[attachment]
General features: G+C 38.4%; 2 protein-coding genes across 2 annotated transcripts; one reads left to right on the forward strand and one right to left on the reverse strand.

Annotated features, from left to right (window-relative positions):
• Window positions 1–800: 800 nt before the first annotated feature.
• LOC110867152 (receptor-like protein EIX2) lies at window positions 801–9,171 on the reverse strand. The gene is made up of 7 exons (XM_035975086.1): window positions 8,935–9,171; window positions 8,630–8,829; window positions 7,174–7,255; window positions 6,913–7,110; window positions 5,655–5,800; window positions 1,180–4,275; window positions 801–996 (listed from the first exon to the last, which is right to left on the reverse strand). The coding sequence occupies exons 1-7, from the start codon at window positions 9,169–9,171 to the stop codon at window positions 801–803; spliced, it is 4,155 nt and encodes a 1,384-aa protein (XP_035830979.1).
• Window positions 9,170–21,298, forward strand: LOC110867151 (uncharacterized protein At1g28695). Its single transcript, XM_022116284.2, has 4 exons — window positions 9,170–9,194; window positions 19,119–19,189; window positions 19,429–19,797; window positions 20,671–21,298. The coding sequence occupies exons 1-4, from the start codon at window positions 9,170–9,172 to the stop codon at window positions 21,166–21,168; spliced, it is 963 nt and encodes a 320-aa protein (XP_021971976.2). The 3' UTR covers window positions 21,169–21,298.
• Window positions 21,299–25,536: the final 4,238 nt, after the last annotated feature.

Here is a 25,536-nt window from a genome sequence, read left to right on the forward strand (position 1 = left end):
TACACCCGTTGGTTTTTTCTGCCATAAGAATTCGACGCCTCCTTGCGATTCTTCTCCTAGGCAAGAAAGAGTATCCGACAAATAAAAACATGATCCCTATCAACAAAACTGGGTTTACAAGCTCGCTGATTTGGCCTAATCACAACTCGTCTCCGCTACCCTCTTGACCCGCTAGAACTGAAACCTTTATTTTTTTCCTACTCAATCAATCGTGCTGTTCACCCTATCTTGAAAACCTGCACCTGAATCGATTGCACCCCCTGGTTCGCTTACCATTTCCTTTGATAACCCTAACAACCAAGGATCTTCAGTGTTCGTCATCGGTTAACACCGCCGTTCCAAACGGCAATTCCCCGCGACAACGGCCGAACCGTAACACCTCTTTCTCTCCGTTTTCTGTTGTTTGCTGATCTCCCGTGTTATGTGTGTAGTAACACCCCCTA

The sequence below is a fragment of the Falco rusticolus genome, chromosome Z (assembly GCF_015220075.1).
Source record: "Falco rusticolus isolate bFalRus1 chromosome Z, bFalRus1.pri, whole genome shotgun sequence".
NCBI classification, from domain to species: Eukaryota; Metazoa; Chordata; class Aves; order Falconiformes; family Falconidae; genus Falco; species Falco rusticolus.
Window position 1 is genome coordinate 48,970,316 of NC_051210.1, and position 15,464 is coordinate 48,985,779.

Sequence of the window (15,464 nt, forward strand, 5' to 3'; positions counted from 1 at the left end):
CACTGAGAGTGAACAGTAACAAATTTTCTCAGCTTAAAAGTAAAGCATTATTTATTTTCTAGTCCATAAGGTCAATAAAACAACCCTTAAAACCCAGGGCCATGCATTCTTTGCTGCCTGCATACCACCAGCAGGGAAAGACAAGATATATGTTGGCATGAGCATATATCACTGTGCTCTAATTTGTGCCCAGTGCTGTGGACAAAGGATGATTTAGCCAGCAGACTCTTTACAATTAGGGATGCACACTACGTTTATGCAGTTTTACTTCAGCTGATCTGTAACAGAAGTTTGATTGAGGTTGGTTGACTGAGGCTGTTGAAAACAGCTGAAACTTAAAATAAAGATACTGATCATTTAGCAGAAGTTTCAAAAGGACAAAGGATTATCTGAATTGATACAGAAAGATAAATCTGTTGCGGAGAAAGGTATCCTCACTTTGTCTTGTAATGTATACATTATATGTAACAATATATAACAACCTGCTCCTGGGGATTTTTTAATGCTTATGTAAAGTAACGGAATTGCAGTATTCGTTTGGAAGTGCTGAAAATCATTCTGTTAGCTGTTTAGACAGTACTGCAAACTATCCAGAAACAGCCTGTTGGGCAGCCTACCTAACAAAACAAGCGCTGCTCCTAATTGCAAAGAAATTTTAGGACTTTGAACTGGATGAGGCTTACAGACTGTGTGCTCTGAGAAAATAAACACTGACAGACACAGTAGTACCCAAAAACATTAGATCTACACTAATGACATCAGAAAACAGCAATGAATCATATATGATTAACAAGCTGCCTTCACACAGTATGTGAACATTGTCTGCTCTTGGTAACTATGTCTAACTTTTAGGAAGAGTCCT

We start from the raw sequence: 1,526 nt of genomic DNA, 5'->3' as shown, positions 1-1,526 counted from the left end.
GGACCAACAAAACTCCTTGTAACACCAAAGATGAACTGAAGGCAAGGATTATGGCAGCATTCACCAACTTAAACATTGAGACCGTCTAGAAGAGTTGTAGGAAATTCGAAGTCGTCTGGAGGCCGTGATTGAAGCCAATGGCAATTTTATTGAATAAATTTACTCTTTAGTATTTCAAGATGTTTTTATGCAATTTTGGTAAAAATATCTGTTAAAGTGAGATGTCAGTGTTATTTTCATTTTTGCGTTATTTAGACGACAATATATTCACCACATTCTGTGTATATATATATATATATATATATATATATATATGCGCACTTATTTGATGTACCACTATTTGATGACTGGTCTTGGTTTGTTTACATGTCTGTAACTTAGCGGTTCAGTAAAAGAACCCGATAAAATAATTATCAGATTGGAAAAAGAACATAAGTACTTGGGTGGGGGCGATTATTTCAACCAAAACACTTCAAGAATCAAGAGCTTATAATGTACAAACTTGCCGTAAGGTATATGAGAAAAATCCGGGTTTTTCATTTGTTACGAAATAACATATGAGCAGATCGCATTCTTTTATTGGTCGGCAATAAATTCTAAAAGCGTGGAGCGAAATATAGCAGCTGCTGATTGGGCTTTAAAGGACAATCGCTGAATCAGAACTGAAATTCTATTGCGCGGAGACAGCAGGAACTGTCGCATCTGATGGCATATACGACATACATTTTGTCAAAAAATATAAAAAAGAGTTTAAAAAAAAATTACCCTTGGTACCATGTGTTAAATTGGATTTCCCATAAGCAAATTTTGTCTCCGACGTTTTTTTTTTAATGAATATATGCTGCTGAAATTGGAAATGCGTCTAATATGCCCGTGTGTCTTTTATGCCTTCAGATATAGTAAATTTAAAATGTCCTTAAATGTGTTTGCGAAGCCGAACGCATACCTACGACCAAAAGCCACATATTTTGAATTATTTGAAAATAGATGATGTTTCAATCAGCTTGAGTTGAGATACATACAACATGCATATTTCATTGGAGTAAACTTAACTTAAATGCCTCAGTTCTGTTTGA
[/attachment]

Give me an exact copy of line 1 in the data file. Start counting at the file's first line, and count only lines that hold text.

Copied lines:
General features: G+C 38.4%; 2 protein-coding genes across 2 annotated transcripts; one reads left to right on the forward strand and one right to left on the reverse strand.